Society is calling fordementia awareness

Alzheimer's Society staff, supporters, volunteers and people affected by dementia came together to mark the recent Dementia Awareness Week at more than 600 events around the country, including around 60 in the south east.

Friday, 17th June 2016, 11:07 am
Updated Thursday, 7th June 2018, 11:58 pm
Fix Dementia Care Campaign; Alzheimers Society; Portcullis House, Westminster; 10th February 2016. © Pete Jones [email protected] SUS-160217-125706003

Angie Newing, operations director for the Alzheimer’s Society South, said, “We asked people to confront the condition head on and I was touched by the notes people wrote, including this one: ‘Dear Dementia, I would rather not have had you, but I’m learning to live with you, with a lot of help from my friends at Alzheimer’s Society and my wife. It’s not the end of the world!’

“It is important that we continue talking about and confronting dementia so that we build on the awareness raised this week.”

The word dementia describes a set of symptoms that may include memory loss and difficulties with thinking, problem-solving or language.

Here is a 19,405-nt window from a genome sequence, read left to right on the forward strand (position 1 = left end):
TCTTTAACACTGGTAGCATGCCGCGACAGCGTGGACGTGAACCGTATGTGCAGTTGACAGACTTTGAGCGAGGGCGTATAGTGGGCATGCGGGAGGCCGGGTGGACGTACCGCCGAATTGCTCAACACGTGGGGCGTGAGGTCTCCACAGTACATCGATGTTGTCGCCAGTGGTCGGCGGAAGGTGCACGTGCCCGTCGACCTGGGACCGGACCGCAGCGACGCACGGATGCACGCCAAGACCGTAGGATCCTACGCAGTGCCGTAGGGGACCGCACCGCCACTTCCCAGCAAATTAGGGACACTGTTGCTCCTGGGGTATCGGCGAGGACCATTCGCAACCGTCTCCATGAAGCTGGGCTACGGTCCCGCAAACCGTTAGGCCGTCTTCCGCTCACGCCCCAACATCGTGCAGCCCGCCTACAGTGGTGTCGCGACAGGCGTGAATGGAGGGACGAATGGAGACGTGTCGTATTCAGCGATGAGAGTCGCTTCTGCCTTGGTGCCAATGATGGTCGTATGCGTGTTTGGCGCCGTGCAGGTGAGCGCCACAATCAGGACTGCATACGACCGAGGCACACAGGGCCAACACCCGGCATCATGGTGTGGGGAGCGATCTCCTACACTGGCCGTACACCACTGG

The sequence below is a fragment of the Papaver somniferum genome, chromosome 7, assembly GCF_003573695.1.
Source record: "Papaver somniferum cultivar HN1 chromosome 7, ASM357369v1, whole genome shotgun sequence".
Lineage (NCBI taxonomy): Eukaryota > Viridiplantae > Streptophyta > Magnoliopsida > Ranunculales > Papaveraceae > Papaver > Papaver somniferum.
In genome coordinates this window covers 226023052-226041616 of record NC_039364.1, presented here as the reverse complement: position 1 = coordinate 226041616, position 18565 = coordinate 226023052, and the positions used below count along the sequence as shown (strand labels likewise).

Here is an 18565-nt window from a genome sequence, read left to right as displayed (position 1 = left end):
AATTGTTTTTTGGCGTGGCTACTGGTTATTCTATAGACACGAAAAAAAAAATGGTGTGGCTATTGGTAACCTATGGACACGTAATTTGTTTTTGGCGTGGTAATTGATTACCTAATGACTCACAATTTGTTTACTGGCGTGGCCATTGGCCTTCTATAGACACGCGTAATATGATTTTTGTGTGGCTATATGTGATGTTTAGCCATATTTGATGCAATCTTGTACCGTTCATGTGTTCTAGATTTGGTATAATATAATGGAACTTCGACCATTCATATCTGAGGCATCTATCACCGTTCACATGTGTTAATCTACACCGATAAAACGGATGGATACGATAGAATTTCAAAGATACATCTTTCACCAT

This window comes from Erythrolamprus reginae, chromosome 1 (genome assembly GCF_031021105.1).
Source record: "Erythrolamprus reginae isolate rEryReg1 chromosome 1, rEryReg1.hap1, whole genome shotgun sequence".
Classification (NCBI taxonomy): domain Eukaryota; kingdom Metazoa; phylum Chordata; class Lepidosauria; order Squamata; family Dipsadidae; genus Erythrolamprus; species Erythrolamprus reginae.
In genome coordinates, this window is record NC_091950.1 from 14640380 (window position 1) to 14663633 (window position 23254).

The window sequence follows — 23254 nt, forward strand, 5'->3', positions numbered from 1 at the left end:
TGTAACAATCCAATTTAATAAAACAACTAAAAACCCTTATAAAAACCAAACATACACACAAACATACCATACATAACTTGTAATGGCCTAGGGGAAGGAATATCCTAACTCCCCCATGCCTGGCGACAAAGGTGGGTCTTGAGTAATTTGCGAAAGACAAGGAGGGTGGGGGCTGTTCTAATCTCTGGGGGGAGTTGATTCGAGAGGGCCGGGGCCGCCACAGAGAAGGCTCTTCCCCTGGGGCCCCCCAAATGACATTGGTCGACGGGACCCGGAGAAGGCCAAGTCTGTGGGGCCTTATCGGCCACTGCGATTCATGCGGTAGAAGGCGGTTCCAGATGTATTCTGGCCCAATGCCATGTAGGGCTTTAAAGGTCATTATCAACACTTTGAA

Dementia is caused when the brain is damaged by conditions, such as Alzheimer’s disease or a series of strokes. Dementia is progressive, which means the symptoms will gradually get worse.

Claire Grover-Forde, Alzheimer’s Society Services Manager for East Sussex, said: “This year we wanted to tackle the myths and misunderstandings about dementia and to show people that life doesn’t end when dementia begins.

“Activities like the Dementia Friends session help by giving people a better understanding of dementia and the small things we can all do to make a difference to the lives of people affected by dementia.

“A Dementia Friends session is a fun, interactive way to learn a little about dementia and how it can affect people’s lives.”

“Talking about dementia can be scary, but confronting the condition and seeking help early offers the best chance of getting the right support, advice and treatment.

“Alzheimer’s Society is available for anyone affected by dementia and there are lots of ways the charity can help you.”

The Alzheimer’s Society says hundreds of thousands of families are touched by dementia every year and many people don’t know where to turn.

The organisation was formed in 1979 by two people with extensive experience of caring for relatives with dementia. Alzheimer’s Society is there for anyone affected by the condition and there are lots of ways it can help.

Call the National Dementia Helpline on 0300 222 1122 or visit

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